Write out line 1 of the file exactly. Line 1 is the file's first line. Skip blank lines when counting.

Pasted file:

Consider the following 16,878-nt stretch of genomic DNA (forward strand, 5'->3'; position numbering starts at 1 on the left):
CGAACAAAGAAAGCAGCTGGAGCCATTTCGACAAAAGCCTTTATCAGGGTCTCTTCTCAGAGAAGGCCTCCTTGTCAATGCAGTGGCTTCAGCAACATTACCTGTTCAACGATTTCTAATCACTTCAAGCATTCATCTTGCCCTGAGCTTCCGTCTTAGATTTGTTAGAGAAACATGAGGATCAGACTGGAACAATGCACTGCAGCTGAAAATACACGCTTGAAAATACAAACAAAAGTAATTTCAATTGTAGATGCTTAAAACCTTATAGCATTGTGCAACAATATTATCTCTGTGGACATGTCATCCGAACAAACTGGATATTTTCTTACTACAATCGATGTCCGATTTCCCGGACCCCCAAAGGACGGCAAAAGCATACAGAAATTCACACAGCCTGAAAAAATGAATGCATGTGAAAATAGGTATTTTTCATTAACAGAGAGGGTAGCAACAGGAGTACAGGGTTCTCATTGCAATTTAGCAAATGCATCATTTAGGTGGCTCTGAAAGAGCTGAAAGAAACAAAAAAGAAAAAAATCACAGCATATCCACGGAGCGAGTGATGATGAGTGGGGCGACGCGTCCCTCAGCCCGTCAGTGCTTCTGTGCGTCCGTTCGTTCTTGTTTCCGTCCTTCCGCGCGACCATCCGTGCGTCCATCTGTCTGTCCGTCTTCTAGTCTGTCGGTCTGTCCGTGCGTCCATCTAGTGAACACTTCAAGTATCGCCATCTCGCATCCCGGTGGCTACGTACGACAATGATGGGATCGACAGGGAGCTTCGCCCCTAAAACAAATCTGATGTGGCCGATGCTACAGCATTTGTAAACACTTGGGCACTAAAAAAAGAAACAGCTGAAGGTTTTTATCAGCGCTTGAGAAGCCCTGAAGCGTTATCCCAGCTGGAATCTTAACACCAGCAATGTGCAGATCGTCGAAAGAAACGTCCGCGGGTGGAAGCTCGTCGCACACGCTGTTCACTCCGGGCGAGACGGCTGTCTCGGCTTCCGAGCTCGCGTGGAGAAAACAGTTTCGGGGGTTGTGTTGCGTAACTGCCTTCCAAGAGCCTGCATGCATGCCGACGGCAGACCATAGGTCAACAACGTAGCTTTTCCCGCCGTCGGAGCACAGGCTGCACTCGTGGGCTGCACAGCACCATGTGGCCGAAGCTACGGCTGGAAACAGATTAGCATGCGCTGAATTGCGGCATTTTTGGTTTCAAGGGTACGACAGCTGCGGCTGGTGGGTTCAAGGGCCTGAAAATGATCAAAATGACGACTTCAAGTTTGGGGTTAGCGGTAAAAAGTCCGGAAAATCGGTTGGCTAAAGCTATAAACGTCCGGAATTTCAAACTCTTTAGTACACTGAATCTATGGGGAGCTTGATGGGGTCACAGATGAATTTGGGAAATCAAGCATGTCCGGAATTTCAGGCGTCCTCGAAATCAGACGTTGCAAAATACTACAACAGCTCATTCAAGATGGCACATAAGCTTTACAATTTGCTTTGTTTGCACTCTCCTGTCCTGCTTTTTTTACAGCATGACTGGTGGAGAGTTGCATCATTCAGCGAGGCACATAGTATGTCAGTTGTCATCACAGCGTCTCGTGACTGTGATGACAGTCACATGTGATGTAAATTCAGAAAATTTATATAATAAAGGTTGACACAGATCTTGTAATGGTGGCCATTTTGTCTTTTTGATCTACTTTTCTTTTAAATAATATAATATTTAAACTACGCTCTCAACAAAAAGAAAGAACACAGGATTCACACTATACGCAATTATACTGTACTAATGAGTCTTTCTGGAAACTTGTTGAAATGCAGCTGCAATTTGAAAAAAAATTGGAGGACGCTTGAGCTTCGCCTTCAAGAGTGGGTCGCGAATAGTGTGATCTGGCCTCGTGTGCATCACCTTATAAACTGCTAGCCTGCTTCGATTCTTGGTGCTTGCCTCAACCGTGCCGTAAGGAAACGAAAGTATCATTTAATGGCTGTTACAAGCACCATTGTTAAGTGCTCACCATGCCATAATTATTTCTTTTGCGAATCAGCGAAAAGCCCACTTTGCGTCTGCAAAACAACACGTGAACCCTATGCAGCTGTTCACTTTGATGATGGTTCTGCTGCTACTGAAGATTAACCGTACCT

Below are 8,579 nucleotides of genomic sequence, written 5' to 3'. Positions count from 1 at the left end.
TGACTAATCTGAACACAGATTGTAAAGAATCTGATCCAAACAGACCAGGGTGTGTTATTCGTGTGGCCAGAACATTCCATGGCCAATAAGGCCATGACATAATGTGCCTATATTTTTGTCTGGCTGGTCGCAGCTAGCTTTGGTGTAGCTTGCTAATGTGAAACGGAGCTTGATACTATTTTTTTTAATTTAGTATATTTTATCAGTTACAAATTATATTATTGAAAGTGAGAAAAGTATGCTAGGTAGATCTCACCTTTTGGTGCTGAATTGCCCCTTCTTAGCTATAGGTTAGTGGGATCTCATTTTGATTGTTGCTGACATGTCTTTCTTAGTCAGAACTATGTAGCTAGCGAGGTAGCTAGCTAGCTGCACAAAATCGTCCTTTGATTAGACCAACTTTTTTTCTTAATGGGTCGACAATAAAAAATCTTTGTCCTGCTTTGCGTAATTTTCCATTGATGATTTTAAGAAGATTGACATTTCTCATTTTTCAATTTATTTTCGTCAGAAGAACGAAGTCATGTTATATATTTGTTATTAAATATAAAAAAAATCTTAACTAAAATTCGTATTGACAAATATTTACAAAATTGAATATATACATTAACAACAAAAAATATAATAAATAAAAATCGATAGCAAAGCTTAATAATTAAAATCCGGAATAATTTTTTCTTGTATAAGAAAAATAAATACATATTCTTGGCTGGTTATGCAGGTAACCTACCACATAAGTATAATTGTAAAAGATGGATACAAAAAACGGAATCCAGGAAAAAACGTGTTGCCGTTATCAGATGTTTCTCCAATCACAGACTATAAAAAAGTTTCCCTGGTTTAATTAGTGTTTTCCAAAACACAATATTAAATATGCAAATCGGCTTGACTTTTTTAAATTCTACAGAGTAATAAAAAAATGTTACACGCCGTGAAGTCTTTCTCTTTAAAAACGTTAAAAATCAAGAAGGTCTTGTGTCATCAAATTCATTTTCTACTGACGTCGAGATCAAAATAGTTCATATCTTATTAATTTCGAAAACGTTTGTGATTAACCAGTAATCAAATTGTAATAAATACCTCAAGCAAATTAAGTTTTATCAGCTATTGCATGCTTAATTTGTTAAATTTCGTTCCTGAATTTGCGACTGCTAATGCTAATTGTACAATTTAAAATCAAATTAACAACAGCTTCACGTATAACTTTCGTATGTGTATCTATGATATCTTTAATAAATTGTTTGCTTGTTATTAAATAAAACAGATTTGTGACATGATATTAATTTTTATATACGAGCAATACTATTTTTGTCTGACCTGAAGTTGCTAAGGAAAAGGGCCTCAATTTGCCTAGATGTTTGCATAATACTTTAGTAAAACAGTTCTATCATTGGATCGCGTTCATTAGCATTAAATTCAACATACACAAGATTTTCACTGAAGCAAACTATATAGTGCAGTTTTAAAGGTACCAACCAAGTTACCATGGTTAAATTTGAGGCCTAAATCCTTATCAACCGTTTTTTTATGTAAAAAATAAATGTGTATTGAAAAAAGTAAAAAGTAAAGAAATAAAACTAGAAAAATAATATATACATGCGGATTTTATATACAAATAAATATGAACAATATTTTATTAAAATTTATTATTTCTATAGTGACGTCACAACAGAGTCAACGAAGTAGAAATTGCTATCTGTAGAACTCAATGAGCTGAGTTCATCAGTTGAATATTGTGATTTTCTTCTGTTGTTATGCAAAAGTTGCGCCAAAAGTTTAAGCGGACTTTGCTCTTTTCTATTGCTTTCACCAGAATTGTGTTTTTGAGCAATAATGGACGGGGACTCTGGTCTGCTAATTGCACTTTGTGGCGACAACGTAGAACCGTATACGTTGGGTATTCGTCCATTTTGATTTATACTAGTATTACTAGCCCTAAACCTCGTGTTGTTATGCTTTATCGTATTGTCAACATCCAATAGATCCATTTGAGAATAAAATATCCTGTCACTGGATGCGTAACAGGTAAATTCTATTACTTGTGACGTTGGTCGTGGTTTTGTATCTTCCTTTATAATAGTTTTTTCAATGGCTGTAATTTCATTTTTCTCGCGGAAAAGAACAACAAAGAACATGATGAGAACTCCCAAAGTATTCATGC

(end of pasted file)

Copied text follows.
Consider the following 16,878-nt stretch of genomic DNA (forward strand, 5'->3'; position numbering starts at 1 on the left):